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NIEHS to fund $36 million in worker safety training

The National Institute of Environmental Health Sciences (NIEHS) is awarding $36 million in grants to 20 organizations that develop safety and health training for workers involved in hazardous waste operations and transportation, environmental restoration of contaminated facilities, and chemical emergency response. These training programs can receive annual funding for up to five years.

Five awardees in the Gulf Coast region will use the money to continue ongoing safety and health training activities in response to the Deepwater Horizon oil spill. Oil cleanup experts and hazardous material trainers are providing curricula review and assistance with quality assurance to BP, while also delivering classroom and onsite safety and health training. Awardees will also be analyzing and documenting the effectiveness of oil spill response training to prepare for future efforts.

"For 33 years, workers trained by NIEHS programs have been among the first to respond to disasters, including the Sept. 11 attacks, Hurricane Katrina, and the Gulf oil spill," said Linda Birnbaum, Ph.D., director of NIEHS and the National Toxicology Program. "These grants will ensure that those on the front lines and in the greatest danger have the skills they need to protect themselves, their communities, and the environment."

"We have developed a strong network of non-profit organizations that are committed to safety," said Chip Hughes, whose NIEHS Worker Education and Training Program (WETP) administers the funding. "Since 1987, more than two million hazardous waste workers and emergency responders have received potentially life-saving training."

The 2010-2011 awardees are:

  • Center for Construction Research and Training, Silver Spring, Md.
  • Dillard University, New Orleans
  • International Association of Fire Fighters, Washington, D.C.
  • International Brotherhood of Teamsters, Washington, D.C.
  • International Chemical Workers Union Council, Akron, Ohio
  • International Union of Operating Engineers, Beaver, W.Va.
  • International Union, United Automobile, Aerospace, and Agricultural Implement Workers of America (UAW), Detroit
  • Jefferson State Community College, Birmingham, Ala.
  • Laborers International Union of North America Training and Education Fund, Pomfret Center, Conn.
  • Nova Southeastern University, Fort Lauderdale, Fla.
  • Office of Applied Innovations, Chicago
  • National Partnership for Environmental Technology Education, Portland, Maine
  • SEIU Education and Support Fund, Washington, D.C.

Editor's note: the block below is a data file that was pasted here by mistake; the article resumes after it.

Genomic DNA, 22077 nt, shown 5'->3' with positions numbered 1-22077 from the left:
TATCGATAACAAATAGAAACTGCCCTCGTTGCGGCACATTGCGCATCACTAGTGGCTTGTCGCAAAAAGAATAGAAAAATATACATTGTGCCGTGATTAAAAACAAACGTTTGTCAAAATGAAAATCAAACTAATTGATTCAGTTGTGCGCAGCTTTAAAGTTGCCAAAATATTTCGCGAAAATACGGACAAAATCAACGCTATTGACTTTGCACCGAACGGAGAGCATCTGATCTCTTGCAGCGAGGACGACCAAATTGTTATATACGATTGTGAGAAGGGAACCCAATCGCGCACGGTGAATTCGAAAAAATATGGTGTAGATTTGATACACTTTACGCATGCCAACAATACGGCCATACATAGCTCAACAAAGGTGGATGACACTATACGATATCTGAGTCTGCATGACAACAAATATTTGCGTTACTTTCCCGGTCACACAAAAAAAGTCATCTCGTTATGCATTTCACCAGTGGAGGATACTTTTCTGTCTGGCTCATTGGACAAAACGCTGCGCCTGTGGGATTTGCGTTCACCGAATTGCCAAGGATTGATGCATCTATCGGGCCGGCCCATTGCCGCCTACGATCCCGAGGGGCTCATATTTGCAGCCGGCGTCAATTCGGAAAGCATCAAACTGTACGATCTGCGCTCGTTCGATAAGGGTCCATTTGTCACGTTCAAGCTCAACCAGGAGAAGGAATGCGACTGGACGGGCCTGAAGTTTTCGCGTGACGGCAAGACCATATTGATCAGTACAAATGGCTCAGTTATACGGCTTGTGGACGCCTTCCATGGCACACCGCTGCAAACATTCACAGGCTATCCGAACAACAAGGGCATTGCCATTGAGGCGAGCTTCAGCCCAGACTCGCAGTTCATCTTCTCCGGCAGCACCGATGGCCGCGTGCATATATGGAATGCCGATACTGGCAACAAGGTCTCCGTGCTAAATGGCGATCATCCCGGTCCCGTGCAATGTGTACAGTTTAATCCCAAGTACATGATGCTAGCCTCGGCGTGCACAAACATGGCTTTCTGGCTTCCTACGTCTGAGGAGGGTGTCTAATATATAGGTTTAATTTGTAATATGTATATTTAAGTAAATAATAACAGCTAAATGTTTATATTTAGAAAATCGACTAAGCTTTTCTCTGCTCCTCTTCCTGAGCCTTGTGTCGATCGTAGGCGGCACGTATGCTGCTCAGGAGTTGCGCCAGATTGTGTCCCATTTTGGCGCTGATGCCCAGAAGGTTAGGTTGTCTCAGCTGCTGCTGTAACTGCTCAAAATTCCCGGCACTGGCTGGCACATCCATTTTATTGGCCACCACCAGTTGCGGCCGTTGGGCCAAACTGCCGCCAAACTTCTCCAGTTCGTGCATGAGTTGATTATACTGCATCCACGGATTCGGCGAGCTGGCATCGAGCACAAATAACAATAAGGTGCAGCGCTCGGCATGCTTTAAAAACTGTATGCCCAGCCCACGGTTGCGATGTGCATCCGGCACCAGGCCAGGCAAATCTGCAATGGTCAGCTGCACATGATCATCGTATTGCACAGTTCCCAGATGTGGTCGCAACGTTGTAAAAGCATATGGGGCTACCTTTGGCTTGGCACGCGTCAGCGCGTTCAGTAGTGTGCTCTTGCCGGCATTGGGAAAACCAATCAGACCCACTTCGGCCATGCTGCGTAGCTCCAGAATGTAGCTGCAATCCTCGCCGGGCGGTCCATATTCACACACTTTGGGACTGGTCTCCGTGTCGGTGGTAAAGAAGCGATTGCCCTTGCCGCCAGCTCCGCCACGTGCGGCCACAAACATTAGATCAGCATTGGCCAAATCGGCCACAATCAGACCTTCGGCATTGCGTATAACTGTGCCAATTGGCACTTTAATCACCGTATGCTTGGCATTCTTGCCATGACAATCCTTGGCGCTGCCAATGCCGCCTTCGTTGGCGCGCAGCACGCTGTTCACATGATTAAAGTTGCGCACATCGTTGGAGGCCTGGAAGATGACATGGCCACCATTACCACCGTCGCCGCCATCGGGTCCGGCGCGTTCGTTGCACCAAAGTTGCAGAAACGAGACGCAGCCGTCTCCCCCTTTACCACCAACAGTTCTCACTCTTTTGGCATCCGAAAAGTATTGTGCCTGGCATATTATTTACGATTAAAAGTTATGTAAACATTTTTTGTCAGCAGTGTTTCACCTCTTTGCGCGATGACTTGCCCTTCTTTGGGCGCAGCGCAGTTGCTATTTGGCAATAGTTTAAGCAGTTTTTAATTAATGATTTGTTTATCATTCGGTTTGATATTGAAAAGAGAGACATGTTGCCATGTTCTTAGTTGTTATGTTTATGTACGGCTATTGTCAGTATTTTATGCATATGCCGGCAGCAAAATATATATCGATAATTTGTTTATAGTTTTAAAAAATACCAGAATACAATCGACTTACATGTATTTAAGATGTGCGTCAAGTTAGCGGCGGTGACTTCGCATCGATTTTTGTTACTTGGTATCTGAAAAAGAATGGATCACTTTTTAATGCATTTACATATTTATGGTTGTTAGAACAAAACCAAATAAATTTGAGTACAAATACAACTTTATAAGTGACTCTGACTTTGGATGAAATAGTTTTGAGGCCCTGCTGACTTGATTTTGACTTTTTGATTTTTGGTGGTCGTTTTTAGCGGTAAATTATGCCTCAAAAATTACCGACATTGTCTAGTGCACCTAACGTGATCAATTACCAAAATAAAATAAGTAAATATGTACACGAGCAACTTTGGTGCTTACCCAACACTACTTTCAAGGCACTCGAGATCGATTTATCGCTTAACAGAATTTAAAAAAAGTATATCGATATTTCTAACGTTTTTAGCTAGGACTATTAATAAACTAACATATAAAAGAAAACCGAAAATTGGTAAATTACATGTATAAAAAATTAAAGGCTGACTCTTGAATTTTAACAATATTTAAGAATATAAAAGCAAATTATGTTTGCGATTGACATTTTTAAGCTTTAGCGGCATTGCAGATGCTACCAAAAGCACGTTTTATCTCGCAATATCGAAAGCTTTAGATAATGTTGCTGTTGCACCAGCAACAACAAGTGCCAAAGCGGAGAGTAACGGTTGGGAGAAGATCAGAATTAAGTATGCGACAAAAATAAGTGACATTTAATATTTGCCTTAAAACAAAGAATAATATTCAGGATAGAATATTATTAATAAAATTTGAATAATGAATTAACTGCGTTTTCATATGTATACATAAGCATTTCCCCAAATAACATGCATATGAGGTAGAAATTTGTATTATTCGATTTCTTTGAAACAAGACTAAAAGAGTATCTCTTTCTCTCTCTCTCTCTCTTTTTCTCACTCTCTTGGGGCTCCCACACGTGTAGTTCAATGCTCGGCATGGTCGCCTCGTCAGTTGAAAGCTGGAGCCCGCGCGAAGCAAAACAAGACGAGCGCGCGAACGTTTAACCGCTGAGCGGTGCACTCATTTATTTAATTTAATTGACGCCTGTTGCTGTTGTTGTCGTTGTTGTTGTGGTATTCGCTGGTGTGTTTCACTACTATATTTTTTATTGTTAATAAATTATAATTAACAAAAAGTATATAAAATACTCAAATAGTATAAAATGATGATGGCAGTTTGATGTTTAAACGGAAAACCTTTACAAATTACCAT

• Steelworkers Charitable & Education Organization, Pittsburgh
  • The University of California, Los Angeles
  • University of Cincinnati
  • University of Massachusetts Lowell
  • University of Medicine and Dentistry of New Jersey School of Public Health, Piscataway
  • The University of Texas Health Science Center, Houston
  • Utility Workers Union of America, Washington, D.C.

NIEHS WETP provided awardees funds from multiple program areas:

  • The Hazardous Waste Worker Training Program provides occupational safety and health training for workers engaged in hazardous waste removal and containment or chemical emergency response. During 2010-2011, NIEHS will award a total of $20.6 million to 20 organizations.

  • The Nuclear Weapons Cleanup Training Program is a partnership with the U.S. Department of Energy (DOE) to train workers in environmental restoration, waste treatment, and emergency response activities at DOE's nuclear weapons facilities. During 2010-2011, NIEHS will award a total of $9.6 million to eight organizations.

  • The Minority Worker Training Program delivers comprehensive training to disadvantaged urban youth to prepare them for employment in the environmental restoration and hazardous materials fields. During 2010-2011, NIEHS will award a total of $3.5 million to four organizations.

  • The Hazmat Disaster Preparedness Training Program fosters the development of training programs for the purpose of preparing a cadre of experienced workers for prevention and response during natural and man-made disasters. During 2010-2011, NIEHS will award a total of $2.3 million to 10 organizations.

The Superfund Amendments and Reauthorization Act gave NIEHS the responsibility for initiating the Worker Education and Training Program funded by grants. The primary objective of this program is to fund non-profit organizations with a demonstrated track record of providing occupational safety and health education in developing and delivering high quality training to workers who are involved in handling hazardous waste or in responding to emergency releases of hazardous materials.


Contact: Ed Kang
NIH/National Institute of Environmental Health Sciences

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